About Andreas Ekström
Futurist and Commentator on the Digital Revolution
"I want to see a world where we share the
wealth of knowledge and influence."
Andreas Ekström is a futurist and commentator on digital revolution. His passion is to educate for digital equality and he aims to understand the companies and behaviours that have become culturally, technologically and commercially drivers of change at all levels of society. Andreas wants to see a world in which we share the wealth – not only financially, but also in terms of knowledge and influence.
Andreas’ most recent talk, “Seven ways to own the world”, is a hands-on and very real future analysis, where he pinpoints the seven biggest issues of our digital future, helping you to understand them better and putting you in the driver’s seat not only so you can do good business, but also to make a difference in a world that currently calls for digital democracy in a whole new way.
Andreas has worked at numerous newspapers, written blogs, made podcasts and written six books. He was awarded ‘Breakthrough Speaker of the Year’ in 2016 and his 2015 Tedx talk was distributed through TED.com.
The past hundred years have been the best humanity have seen, despite the hardships we have fought. A key reason is that we were able to combine the efforts of technology and innovation with clear political goals for society as a whole. Teachers, lawyers, artists, engineers and leaders at all levels pulled together in an unprecedented way. What has happened now is that technology has picked up the pace, for obvious reasons, and sometimes left other skill sets and insights behind. That leaves us with great innovation – but less reflection. I simply think we can build society better for most, through always adding more perspectives to our public life.
It’s really not so much about the amount of data as it is about the capacity to understand it. I would love to see Google open up more, and share data with the scientific community. It would be a wonderful way for Google to give back to society.
I am concerned about net neutrality – a somewhat boring term for the perhaps most important digital political issue we have to sort out. Without a truly open internet, where access is equal for everyone, we are not going to remain democratic – and we will see a lot less innovation from the new and independent start-up scenes of the world.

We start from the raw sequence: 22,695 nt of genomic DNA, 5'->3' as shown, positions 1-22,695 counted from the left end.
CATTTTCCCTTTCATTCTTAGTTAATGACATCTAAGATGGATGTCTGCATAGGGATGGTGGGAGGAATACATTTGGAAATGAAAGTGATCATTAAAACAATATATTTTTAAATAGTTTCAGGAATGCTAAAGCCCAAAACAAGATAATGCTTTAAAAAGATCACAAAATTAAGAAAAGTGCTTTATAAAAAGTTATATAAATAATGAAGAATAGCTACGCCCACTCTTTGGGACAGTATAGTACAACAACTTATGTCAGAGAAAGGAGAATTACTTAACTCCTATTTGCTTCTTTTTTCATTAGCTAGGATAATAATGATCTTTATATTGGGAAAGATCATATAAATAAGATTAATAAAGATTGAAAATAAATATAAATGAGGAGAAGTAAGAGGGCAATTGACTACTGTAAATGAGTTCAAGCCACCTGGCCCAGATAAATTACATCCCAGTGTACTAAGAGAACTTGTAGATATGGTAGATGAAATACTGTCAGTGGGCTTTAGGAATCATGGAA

Yet, there is so much money to be made, short term, for internet service providers through selling access at different levels. Major battles will have to be fought to protect the internet as it was meant to be.
The seven ways idea is a way for me to try to frame the key future issues that we need to understand, to be positioned right, no matter what business we are in. Net neutrality as I mentioned is one of them. Another is digital identity. Who we are, legally, formally, online, is going to define us. Who will get that job, to be the issuer of our global passport? I also think that huge changes await in the financial sector, but I need some more time to explain how…
There is so much we need to do better, not to mention all the business models we urgently need to invent. But at this point, we also must dare to trust some of the basic tools: finding out what is true, and then explaining and presenting the relevant facts for the general public, to make them informed citizens. I think we also may have reached a point when the media needs fewer columns and opinions, and more basic journalistic groundwork. But that will demand leadership: the clicks tend to go to the strongly opinionated. If there is one journalistic tool I am obsessed about, it is to always focus more on the right question than on the definitive answer. In my experience, any group that I meet that agrees with me to take that approach will leave the room with more momentum than those who have just been told exactly what to expect and what to do.
Andreas’ keynotes have been enjoyed at conferences all over Europe and he often serves as a digital thought partner for boards of directors and groups of leaders. His material reaches across issues of digitalization, media, politics and culture and his analysis focuses on the sociology of tech, rather than tech itself.
Andreas can also act as a moderator or facilitator – with a solid background in stage and tv production of different kinds, he can craft a full day of high quality content with the client, and take the role of overseeing the entire process.
— Worldwide IT Research Group
— Global Software Manufacturer
— Andreas Ekström